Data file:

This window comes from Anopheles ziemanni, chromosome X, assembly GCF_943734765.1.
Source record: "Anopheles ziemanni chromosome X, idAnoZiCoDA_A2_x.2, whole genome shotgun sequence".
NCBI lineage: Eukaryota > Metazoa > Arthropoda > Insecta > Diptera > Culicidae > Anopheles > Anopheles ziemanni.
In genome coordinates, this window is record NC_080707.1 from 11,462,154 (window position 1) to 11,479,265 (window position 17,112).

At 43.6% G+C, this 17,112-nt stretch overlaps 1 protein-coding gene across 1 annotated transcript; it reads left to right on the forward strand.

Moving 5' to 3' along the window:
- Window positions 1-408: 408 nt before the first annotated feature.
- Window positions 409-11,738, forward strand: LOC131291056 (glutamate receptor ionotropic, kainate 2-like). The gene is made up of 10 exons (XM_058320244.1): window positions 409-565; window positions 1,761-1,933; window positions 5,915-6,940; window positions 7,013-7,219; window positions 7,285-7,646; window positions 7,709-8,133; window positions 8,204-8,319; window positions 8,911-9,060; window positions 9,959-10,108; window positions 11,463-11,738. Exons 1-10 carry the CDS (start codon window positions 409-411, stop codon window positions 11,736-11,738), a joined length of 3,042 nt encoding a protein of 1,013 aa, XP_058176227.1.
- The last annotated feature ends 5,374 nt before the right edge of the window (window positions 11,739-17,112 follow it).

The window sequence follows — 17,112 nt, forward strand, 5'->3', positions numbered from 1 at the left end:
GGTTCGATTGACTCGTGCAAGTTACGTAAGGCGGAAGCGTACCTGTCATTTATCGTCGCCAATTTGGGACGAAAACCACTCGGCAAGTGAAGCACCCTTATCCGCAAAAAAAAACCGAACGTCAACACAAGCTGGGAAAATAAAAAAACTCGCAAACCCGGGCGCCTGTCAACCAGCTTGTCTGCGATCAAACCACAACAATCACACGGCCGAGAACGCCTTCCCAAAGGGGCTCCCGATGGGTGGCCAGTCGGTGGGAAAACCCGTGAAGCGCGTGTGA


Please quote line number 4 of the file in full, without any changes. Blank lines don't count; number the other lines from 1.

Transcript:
In genome coordinates, this window is record NC_080707.1 from 11,462,154 (window position 1) to 11,479,265 (window position 17,112).